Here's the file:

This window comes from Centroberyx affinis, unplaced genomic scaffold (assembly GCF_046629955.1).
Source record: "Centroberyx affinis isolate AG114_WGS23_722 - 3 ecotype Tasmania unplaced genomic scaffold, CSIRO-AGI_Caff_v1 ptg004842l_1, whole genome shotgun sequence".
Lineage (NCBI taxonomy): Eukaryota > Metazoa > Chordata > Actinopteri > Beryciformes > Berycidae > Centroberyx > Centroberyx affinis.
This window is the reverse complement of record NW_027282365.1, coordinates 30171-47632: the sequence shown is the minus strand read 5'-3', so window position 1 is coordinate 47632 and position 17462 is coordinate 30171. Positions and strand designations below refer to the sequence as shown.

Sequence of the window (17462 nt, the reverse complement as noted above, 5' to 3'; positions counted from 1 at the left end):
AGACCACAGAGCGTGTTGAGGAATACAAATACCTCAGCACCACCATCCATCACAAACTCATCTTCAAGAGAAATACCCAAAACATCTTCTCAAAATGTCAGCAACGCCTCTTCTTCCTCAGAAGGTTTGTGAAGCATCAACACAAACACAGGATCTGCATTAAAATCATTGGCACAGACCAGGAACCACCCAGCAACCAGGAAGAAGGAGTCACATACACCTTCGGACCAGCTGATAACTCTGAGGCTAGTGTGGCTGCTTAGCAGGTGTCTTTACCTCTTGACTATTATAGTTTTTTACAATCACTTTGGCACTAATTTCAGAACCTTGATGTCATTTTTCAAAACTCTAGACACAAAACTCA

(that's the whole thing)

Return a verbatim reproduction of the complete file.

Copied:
This window comes from Centroberyx affinis, unplaced genomic scaffold (assembly GCF_046629955.1).
Source record: "Centroberyx affinis isolate AG114_WGS23_722 - 3 ecotype Tasmania unplaced genomic scaffold, CSIRO-AGI_Caff_v1 ptg004842l_1, whole genome shotgun sequence".
Lineage (NCBI taxonomy): Eukaryota > Metazoa > Chordata > Actinopteri > Beryciformes > Berycidae > Centroberyx > Centroberyx affinis.
This window is the reverse complement of record NW_027282365.1, coordinates 30171-47632: the sequence shown is the minus strand read 5'-3', so window position 1 is coordinate 47632 and position 17462 is coordinate 30171. Positions and strand designations below refer to the sequence as shown.

Sequence of the window (17462 nt, the reverse complement as noted above, 5' to 3'; positions counted from 1 at the left end):
AGACCACAGAGCGTGTTGAGGAATACAAATACCTCAGCACCACCATCCATCACAAACTCATCTTCAAGAGAAATACCCAAAACATCTTCTCAAAATGTCAGCAACGCCTCTTCTTCCTCAGAAGGTTTGTGAAGCATCAACACAAACACAGGATCTGCATTAAAATCATTGGCACAGACCAGGAACCACCCAGCAACCAGGAAGAAGGAGTCACATACACCTTCGGACCAGCTGATAACTCTGAGGCTAGTGTGGCTGCTTAGCAGGTGTCTTTACCTCTTGACTATTATAGTTTTTTACAATCACTTTGGCACTAATTTCAGAACCTTGATGTCATTTTTCAAAACTCTAGACACAAAACTCA